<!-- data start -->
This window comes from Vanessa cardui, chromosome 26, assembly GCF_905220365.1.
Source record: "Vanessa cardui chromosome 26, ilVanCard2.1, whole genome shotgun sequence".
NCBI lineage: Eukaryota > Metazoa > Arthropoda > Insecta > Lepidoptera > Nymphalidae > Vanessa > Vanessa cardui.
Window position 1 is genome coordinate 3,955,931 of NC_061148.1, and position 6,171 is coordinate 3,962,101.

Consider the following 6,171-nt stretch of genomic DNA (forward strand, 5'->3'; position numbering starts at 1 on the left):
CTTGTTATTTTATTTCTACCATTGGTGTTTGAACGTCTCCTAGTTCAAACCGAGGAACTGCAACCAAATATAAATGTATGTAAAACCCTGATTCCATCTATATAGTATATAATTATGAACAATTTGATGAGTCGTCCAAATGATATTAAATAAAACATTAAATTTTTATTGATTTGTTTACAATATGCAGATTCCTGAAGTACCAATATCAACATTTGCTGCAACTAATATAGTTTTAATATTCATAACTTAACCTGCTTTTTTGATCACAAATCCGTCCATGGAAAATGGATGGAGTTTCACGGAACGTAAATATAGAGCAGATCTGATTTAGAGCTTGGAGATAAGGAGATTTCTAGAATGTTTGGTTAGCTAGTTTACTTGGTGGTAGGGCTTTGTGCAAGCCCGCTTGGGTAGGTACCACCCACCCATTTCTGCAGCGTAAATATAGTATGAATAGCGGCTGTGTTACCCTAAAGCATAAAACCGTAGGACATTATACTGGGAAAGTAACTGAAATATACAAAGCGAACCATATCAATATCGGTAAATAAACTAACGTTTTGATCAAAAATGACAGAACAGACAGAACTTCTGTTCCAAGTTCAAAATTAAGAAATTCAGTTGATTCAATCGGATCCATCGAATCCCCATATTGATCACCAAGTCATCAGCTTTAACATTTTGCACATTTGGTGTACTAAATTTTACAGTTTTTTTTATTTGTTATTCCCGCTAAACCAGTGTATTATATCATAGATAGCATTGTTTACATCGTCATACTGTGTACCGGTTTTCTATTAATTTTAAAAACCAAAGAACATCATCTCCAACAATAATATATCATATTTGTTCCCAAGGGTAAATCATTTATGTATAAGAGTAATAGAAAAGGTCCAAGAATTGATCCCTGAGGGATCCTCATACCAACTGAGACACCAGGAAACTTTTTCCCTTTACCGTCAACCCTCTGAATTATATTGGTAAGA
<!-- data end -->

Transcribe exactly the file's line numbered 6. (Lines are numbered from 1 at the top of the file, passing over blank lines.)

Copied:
CTTGTTATTTTATTTCTACCATTGGTGTTTGAACGTCTCCTAGTTCAAACCGAGGAACTGCAACCAAATATAAATGTATGTAAAACCCTGATTCCATCTATATAGTATATAATTATGAACAATTTGATGAGTCGTCCAAATGATATTAAATAAAACATTAAATTTTTATTGATTTGTTTACAATATGCAGATTCCTGAAGTACCAATATCAACATTTGCTGCAACTAATATAGTTTTAATATTCATAACTTAACCTGCTTTTTTGATCACAAATCCGTCCATGGAAAATGGATGGAGTTTCACGGAACGTAAATATAGAGCAGATCTGATTTAGAGCTTGGAGATAAGGAGATTTCTAGAATGTTTGGTTAGCTAGTTTACTTGGTGGTAGGGCTTTGTGCAAGCCCGCTTGGGTAGGTACCACCCACCCATTTCTGCAGCGTAAATATAGTATGAATAGCGGCTGTGTTACCCTAAAGCATAAAACCGTAGGACATTATACTGGGAAAGTAACTGAAATATACAAAGCGAACCATATCAATATCGGTAAATAAACTAACGTTTTGATCAAAAATGACAGAACAGACAGAACTTCTGTTCCAAGTTCAAAATTAAGAAATTCAGTTGATTCAATCGGATCCATCGAATCCCCATATTGATCACCAAGTCATCAGCTTTAACATTTTGCACATTTGGTGTACTAAATTTTACAGTTTTTTTTATTTGTTATTCCCGCTAAACCAGTGTATTATATCATAGATAGCATTGTTTACATCGTCATACTGTGTACCGGTTTTCTATTAATTTTAAAAACCAAAGAACATCATCTCCAACAATAATATATCATATTTGTTCCCAAGGGTAAATCATTTATGTATAAGAGTAATAGAAAAGGTCCAAGAATTGATCCCTGAGGGATCCTCATACCAACTGAGACACCAGGAAACTTTTTCCCTTTACCGTCAACCCTCTGAATTATATTGGTAAGA